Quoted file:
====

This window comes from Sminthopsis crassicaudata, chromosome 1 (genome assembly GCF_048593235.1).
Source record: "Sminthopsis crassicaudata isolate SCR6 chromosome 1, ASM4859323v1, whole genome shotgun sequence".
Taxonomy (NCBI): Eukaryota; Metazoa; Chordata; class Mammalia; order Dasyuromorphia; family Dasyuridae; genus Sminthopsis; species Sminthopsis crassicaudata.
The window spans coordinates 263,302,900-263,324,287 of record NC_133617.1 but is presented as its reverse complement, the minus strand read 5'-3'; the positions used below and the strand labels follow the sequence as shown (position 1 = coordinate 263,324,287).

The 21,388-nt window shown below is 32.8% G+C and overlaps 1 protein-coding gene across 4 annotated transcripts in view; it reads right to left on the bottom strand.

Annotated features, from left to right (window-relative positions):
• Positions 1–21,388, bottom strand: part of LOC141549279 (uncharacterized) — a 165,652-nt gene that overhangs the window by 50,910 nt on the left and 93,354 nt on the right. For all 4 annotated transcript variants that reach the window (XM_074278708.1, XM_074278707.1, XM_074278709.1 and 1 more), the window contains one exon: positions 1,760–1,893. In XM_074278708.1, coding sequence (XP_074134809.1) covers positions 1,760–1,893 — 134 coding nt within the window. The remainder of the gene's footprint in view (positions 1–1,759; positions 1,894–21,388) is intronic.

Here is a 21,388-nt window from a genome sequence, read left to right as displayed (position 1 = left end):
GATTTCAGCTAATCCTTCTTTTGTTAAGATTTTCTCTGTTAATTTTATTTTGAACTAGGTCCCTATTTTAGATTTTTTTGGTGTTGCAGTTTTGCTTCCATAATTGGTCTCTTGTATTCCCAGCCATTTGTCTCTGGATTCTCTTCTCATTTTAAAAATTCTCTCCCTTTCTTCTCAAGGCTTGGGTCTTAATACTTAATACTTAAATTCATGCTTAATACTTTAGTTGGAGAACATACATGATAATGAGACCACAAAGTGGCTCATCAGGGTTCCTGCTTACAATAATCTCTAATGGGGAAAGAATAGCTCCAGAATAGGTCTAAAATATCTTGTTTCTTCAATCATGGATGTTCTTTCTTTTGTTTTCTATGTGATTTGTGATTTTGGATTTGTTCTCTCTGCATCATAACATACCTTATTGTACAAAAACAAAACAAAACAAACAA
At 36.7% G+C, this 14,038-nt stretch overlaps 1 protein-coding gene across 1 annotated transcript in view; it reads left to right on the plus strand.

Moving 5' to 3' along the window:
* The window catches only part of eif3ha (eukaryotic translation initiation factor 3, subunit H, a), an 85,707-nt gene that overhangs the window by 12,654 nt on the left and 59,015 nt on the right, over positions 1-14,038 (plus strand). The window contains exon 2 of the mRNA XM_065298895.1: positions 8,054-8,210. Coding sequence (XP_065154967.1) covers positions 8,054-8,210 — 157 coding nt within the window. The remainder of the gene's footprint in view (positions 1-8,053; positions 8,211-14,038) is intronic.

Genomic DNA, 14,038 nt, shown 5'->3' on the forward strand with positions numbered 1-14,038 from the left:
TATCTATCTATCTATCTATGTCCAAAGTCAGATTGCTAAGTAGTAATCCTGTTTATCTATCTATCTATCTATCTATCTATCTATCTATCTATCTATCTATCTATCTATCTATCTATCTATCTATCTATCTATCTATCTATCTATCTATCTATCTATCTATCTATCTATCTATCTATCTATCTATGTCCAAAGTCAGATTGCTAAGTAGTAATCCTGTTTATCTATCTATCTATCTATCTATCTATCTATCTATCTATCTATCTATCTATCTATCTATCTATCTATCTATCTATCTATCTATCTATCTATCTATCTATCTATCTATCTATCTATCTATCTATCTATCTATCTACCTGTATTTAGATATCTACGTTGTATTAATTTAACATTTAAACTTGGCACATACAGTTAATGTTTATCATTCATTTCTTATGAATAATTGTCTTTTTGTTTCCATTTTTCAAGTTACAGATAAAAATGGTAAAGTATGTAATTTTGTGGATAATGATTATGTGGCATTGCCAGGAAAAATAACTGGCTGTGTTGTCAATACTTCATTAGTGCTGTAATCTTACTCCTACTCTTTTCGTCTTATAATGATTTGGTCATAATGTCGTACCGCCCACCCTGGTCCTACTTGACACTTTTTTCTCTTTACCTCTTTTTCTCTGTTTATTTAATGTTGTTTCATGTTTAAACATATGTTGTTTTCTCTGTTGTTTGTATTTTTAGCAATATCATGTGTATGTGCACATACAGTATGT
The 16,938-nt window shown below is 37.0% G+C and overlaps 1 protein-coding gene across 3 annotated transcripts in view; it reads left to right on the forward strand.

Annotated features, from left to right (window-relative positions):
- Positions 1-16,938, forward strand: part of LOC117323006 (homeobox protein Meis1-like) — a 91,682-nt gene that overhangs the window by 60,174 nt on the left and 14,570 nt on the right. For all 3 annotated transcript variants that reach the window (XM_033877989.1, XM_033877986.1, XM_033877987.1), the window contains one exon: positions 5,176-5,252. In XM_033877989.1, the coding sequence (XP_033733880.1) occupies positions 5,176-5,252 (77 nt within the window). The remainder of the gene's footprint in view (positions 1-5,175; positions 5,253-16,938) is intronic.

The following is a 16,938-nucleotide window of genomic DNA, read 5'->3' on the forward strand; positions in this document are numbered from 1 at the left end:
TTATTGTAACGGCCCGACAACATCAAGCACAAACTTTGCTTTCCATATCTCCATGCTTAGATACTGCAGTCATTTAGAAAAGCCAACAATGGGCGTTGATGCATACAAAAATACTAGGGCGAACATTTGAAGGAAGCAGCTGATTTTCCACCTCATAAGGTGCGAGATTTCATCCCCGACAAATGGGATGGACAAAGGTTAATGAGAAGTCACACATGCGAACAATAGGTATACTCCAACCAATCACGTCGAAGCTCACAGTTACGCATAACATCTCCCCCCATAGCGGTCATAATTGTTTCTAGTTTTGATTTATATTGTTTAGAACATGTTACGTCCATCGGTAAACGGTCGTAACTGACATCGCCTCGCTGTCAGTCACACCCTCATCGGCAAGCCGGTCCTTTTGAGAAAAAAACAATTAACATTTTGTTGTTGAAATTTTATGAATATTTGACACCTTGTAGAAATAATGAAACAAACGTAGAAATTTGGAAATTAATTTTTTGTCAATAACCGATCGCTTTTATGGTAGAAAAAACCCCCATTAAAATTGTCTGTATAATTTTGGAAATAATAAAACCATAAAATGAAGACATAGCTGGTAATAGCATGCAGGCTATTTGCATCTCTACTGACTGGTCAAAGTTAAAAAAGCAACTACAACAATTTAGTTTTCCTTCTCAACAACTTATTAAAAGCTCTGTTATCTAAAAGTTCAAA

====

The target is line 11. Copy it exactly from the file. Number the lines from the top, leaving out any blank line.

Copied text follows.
Moving 5' to 3' along the window: